Manny Parra: Brewers Bust Becomes Reliable Reds Reliever

Manny Parra was a phenom-turned-bust with the Brewers. The top-rated pitching prospect in the Milwaukee system in 2008, he battled injuries and inconsistency while logging a 5.12 ERA over five tumultuous seasons. Then he signed with Cincinnati.

Parra has been a reliable reliever since joining the Reds 15 months ago. The 31-year-old southpaw appeared in 57 games last year and struck out 11 batters per nine innings. He’s on a similar pace this season. Health is a big reason for his turnaround, as is a repertoire change. On the suggestion of Bryan Price – at the time the Reds’ pitching coach — Parra ditched his curveball in favor of a slider.

Parra’s relationship with his curveball was every bit as tumultuous as his tenure in Milwaukee. In many respects, it was the curveball that ditched him.

“I lost the feel for my curveball in late 2008, early 2009,” explained Parra. “That really hurt me, because everything else I threw was hard. My fastball was hard and my split was pretty hard. I had nothing to differentiate with, so hitters could get their timing going. If they saw the ball up, they’d let it fly.

“The more I struggled with my curveball, the more I was told to continue throwing fastballs. They said to just trust my fastball, but the more I threw it, the more I got hit. What happened is my lack of command got exposed. I threw enough strikes, but at this level it’s about command and I never had great command of my fastball. I’d always kind of relied on keeping hitters guessing. When I first came up in the minor leagues I was called a 90-mph thumber because I liked to mix it up. Losing that really left me lost.”

Losses followed. Hitters punished Parra, who saw his WHIP balloon to 1.83 in 2009. It was only marginally better in 2010 and 2011. His relationship with his breaking pitch was in serious need of counseling.

“There’s nothing mechanical that’s not also mental,” agreed Parra. “Every move you make starts with your image of it. To me, the two go hand in hand. I feel like I tried everything. A lot of people tried to help me and I worked my butt off to figure it out, but the more I tried the worse it got. Basically, I lost the identity of how I even used to throw.”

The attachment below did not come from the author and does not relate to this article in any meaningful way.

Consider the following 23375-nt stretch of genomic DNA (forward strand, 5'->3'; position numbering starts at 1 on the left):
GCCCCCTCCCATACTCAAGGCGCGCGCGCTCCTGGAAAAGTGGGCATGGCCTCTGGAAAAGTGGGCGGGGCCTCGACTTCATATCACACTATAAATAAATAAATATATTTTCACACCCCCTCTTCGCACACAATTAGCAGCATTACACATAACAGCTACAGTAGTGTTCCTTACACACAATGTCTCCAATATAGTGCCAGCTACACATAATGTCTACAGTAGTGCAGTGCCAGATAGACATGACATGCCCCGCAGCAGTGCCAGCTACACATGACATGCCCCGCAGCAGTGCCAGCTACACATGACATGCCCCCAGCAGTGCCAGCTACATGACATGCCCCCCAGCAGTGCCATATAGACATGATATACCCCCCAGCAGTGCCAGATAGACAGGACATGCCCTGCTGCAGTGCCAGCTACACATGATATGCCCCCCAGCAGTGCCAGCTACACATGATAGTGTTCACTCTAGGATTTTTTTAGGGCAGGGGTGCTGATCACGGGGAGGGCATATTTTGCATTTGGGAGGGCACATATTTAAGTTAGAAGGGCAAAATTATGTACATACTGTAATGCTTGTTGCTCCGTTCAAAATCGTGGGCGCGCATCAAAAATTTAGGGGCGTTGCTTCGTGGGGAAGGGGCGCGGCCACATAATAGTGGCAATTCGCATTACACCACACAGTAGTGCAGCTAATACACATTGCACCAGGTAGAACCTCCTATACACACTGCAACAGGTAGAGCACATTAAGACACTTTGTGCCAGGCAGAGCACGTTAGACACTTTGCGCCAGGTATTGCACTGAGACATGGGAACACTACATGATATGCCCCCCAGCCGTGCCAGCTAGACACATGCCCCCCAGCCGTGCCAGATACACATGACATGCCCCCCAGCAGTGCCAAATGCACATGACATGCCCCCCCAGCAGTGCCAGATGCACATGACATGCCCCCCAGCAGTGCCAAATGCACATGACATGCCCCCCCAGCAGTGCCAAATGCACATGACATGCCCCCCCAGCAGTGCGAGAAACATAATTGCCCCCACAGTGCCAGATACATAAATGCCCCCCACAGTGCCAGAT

Upon divorcing the Brewers, Parra met someone who helped him find a new identity. The result was a parting of ways with his curveball.

“Last year, at the end of spring training, Bryan [Price] and I were talking,” said Parra. “He said he noticed that I accelerate my arm really well, but didn’t really do a whole lot of the manipulation with my curveball. A lot of guys will really try to get around the ball, but when I did that I would get messed up. He wanted me to stay behind the ball and throw a slider, which is mostly like a fastball, only you kind of just throw the outside of it.”

Prior to Price’s intervention, Parra flirted with a pitch similar to a slider. He took a liking to it, but it wasn’t a match made in heaven in the eyes of his old club.

“I started throwing a cutter, but that got axed pretty quick,” explained Parra. “Not by me, but by outside influences. In 2009, I was facing the Pirates and gave up a double on a cutter. I was told not to throw it again.”

Five years later, he’s thriving with the cutter’s cousin. The southpaw is quite fond of his new pitch – he’s throwing it over 40 percent of the time – but memories die hard.

“What’s funny is that my slider looks like a curveball once in awhile, depending on how I release it,” said Parra. “There are times I’ll go. ‘Man, that’s like my old curveball.’ I still have a slider mentality, though.”

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David Laurila grew up in Michigan's Upper Peninsula and now writes about baseball from his home in Cambridge, Mass. He authored the Prospectus Q&A series at Baseball Prospectus from February 2006-March 2011 and is a regular contributor to several publications. He can be followed on Twitter @DavidLaurilaQA.

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Thanks again David, these articles are always a must-read.

Hearing about Parra’s change of scenery and repertoire reminded me a lot of Joaquin Benoit and how moving to the bullpen and mastering the changeup turned him into a strong reliever. Then I noted that Eno, coming from a different perspective, listed him as a possible “next Joaquin Benoit”: